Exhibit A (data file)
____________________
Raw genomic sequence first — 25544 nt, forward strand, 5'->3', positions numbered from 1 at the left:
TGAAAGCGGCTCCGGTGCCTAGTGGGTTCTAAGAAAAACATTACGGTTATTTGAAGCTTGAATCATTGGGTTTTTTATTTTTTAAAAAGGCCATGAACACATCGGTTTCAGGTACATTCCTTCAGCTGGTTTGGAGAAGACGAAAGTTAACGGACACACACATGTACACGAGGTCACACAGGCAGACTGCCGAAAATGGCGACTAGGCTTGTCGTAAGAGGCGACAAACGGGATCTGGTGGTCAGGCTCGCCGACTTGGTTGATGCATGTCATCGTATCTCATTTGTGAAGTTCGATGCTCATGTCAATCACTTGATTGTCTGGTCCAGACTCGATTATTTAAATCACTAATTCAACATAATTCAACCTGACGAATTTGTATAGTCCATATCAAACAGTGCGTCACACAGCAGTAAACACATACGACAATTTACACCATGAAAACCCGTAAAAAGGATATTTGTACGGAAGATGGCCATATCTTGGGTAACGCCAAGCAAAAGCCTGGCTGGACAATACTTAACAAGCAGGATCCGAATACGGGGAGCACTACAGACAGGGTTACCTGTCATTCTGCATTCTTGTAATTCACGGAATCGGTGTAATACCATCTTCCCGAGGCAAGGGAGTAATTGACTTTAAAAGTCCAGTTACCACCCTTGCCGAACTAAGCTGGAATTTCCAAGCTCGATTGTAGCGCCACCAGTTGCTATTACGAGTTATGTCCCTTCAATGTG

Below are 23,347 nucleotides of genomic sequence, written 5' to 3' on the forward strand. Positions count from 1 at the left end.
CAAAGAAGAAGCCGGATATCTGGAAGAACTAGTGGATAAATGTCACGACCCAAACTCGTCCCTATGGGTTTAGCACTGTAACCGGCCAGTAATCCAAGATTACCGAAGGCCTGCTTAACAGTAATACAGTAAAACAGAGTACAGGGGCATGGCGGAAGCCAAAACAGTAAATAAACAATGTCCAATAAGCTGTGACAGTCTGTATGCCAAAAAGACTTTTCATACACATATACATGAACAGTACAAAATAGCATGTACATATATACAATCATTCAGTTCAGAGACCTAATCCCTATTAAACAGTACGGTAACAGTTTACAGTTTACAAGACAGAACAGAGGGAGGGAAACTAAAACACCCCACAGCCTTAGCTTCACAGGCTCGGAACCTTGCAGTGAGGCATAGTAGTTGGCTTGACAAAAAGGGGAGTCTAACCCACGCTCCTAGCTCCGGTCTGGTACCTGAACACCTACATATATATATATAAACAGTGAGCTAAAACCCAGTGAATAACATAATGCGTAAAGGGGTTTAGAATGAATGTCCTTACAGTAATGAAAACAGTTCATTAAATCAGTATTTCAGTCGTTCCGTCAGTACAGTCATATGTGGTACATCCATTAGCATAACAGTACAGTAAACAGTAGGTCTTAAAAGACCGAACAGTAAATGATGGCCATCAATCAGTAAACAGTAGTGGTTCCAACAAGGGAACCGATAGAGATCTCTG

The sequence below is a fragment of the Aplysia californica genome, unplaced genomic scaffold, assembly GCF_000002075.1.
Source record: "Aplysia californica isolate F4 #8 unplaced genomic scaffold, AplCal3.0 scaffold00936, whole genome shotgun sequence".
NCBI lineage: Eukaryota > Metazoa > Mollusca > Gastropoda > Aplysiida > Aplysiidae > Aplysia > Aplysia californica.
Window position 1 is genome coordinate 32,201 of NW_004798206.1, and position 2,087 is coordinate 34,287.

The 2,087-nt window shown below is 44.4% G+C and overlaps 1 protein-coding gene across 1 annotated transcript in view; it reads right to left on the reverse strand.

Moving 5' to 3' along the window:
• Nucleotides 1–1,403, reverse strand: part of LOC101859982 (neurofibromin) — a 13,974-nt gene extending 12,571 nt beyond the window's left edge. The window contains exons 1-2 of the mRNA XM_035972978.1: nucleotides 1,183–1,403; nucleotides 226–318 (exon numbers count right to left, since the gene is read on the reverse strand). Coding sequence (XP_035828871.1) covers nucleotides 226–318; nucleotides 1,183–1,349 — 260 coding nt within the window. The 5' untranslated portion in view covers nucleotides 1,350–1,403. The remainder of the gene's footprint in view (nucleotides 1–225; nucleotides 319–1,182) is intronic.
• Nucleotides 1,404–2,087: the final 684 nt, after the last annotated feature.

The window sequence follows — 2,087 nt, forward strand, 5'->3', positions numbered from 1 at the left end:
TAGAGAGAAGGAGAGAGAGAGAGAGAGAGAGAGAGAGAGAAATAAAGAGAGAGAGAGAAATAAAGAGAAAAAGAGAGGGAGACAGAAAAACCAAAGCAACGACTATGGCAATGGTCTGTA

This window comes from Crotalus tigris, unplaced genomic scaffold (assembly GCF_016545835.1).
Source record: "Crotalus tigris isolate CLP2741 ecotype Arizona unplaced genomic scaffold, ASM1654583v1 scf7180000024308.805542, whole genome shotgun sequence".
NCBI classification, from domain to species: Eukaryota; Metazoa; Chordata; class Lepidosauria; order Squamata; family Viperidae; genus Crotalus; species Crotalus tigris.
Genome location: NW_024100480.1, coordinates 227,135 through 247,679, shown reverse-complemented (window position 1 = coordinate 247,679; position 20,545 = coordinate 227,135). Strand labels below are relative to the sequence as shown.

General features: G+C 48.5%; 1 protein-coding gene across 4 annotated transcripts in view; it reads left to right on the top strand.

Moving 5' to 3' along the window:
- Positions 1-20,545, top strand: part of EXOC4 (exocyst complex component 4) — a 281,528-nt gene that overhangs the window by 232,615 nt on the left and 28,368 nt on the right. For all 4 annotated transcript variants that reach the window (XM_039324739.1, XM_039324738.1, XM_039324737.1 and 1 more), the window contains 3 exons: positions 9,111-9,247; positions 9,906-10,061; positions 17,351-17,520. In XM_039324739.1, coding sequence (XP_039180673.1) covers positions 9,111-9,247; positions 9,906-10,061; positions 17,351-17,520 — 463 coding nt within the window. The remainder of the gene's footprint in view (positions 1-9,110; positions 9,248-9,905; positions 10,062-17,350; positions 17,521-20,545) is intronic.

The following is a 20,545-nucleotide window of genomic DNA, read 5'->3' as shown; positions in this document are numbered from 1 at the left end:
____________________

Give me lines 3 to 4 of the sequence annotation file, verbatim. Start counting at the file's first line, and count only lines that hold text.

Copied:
Below are 23,347 nucleotides of genomic sequence, written 5' to 3' on the forward strand. Positions count from 1 at the left end.
CAAAGAAGAAGCCGGATATCTGGAAGAACTAGTGGATAAATGTCACGACCCAAACTCGTCCCTATGGGTTTAGCACTGTAACCGGCCAGTAATCCAAGATTACCGAAGGCCTGCTTAACAGTAATACAGTAAAACAGAGTACAGGGGCATGGCGGAAGCCAAAACAGTAAATAAACAATGTCCAATAAGCTGTGACAGTCTGTATGCCAAAAAGACTTTTCATACACATATACATGAACAGTACAAAATAGCATGTACATATATACAATCATTCAGTTCAGAGACCTAATCCCTATTAAACAGTACGGTAACAGTTTACAGTTTACAAGACAGAACAGAGGGAGGGAAACTAAAACACCCCACAGCCTTAGCTTCACAGGCTCGGAACCTTGCAGTGAGGCATAGTAGTTGGCTTGACAAAAAGGGGAGTCTAACCCACGCTCCTAGCTCCGGTCTGGTACCTGAACACCTACATATATATATATAAACAGTGAGCTAAAACCCAGTGAATAACATAATGCGTAAAGGGGTTTAGAATGAATGTCCTTACAGTAATGAAAACAGTTCATTAAATCAGTATTTCAGTCGTTCCGTCAGTACAGTCATATGTGGTACATCCATTAGCATAACAGTACAGTAAACAGTAGGTCTTAAAAGACCGAACAGTAAATGATGGCCATCAATCAGTAAACAGTAGTGGTTCCAACAAGGGAACCGATAGAGATCTCTG